China has emerged as a modern rising nation though in the past it had to battle the invasion of Genghis Khan and his ancestors who marked a fairly long reign. Again during World War II, Mao Zedong’s Communist Party allied with the Nationalist party to take a leap forward in Chinese politics. This became a major turning point in Chinese history and can be seen as laying the ethic of combining industry and agriculture which is very inclined towards the betterment of the working classes and is anti- capitalist. Despite the ups and downs China’s significant role in the entrepreneurial global chessboard and its influence cannot be denied. The book also shows China’s remarkable online growth in spite of its state controlled media. Very summarily, it also sketches the growing smartphone and fashion industry that has been able to create rippling effects globally, making China a tough global competitor. Further, the book shows the stages of development in the Chinese language and script along with chapters on the therapeutic effects of Chinese medicinal practices. Chinese religious beliefs and cultural mores find mention in their influence, depth and far reaching appeal. An aspect of China’s outreach is its film industry full of world famous actors and composers. While their folk tales talk about the rich culture, the various tourist attractions give an idea about the beauty of Chinese landscape and makes the book a good introductory guide for those planning their next trip to China. On the whole though Nelson seems to be giving more emphasis on successful Chinese foreign policies by sketching out China’s relations with various Western (first) world countries, Nelson chooses only to dwell on the best and positive aspects. Chinese societal or environmental issues do not find any mention. The information, thus, is rather basic and generalised which makes the book a tad bit lengthy but it definitely covers most things Chinese. The lack of illustrations can make it hard to keep focus throughout but it can be a good introductory guide for those interested in China, Asia or the far East.

Both the books in the bundle are good introductory guides to India and China. However, placing the two together in the bundle does not mean that they have any content corresponding to one another or in terms of the political, social, economic and interpersonal relations of the two nations. Pannell and Nelson have added to the appeal of the collection with their own unique insight.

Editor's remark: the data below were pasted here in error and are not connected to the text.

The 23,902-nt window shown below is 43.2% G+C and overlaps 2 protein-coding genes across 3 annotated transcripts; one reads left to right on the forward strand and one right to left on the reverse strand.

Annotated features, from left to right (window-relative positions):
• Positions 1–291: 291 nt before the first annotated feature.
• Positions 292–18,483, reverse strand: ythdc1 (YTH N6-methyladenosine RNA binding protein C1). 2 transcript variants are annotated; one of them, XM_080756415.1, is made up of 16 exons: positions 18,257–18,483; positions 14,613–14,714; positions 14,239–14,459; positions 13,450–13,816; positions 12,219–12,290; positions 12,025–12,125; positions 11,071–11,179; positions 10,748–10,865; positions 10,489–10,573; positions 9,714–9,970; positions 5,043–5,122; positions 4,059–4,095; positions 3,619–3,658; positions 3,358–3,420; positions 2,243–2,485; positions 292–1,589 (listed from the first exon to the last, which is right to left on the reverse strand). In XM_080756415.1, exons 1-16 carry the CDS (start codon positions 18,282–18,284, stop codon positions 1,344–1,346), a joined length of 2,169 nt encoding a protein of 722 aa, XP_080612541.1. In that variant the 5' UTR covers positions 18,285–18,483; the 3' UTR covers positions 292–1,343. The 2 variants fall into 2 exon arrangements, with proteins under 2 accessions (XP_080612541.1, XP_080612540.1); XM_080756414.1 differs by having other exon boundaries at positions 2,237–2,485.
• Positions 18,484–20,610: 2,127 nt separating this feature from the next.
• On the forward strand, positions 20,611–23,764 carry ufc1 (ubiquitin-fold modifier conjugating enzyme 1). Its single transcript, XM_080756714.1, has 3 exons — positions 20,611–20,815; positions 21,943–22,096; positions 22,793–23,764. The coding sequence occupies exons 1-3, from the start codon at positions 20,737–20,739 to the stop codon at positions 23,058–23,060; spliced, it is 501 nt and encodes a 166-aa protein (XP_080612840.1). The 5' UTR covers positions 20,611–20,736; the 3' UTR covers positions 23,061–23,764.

Click the book cover to grab your copy. Happy Reading!

India: History of India: From Prehistoric Settlements to the Modern Republic of India by Edward Pannell

Drawing on the exotic ambience that became the reason for invaders to want to occupy this land, Pannell presents a historical perspective from the days of “milk and honey”.

 

Title: India: History of India: From Prehistoric Settlements to the Modern Republic of India

Author: Edward Pannell

Publisher: Lean Stone Publishing

Date of Publication: 15 June 2017

Genre: History/Politics

Rating: 5/5

 

india

“India is the cradle of the human race, the birthplace of human speech, the mother of history, the grandmother of legend, and the great-grandmother of tradition. Our most valuable and most instructive materials in the history of man are treasured up in India only.”- Mark Twain

An unbiased and concise guide that delves into the very heart of the Indian subcontinent.

Opening with the inevitable enchantment that the very name has left for ages on the minds of people, Edward Pannell vows to leave no stone unturned. Drawing on the exotic ambience that became the reason for invaders to want to occupy this land, Pannell presents a historical perspective from the days of “milk and honey”. The narrative begins with the medieval era, ever since which the rise and demise of several ruling dynasties left India to be juggled from one hand to the other only to augment its magnetism. The French, Portuguese and European naval arrivals led to the British settlements leaving the final blow to the subcontinent by forcing its split into 3 parts of India, Pakistan and Bangladesh. Noting the various impressions on this land, he dissects the evolution of Indian history in a precise and factual manner. The counter events and civil revolutions are pitched with pros and cons to the original events that have several political bases. Pannell masters the art of presenting such a vivid and vibrant picture within mere 55 pages.

The language of the book is concise with short sentences that are easily understood. His apt choice of words presents the facts in a scientific and precise manner. Everything is to the point. The book follows a chronological movement of events. Images are patterned in the order in which they actually occurred. Pannell does not provide any personal detailing or added comments. The book serves as a handy guide for those interested in visiting or are already planning a trip to India in the near future. It may even be used as an introductory course book for school.

Some interesting facts included in the book are: corruption is not the only reason for India’s regression; it is the largest democracy in the world; falls in the category of one of the top 10% of wealthy nations; though a large section of the society is lives in abject poverty struggling for access to basic necessities. For those above them in the social strata things aren’t any better. They can only avail infrastructure and employment facilities that are below average in comparison to a lot of the world. Yet, India poses to be a promising superpower on the rise. The addition of “Interesting Facts” and “Pop Quizzes” at the end of each chapter makes the book more engaging. It highlights that one of the primary characteristics of India’s rich culture and heritage is its unity in the midst of diversity. It reassures of making a visit to India a unique experience that once attracted tourists because of its well established education, cultural and spiritual centres which explains the presence of eligible Indian origin workforce abroad, the spread of Ayurveda and the global practice of yoga to name a few.

The book gives an overview into everything Indian but it does not provide any travel tips though it may complement a travel guide well. Towards the end of the book is some useful information about sight-seeing in Delhi, visiting the Taj Mahal in Agra or Jaisalmer forts and Mecca Masjid in Hyderabad though the information is limited and misses out travel tips on the whole. However, the book helps in forming a connection with India to those who are absolutely alien to its rich history and culture.

Effortless, briefly enlightening and a very helpful handbook.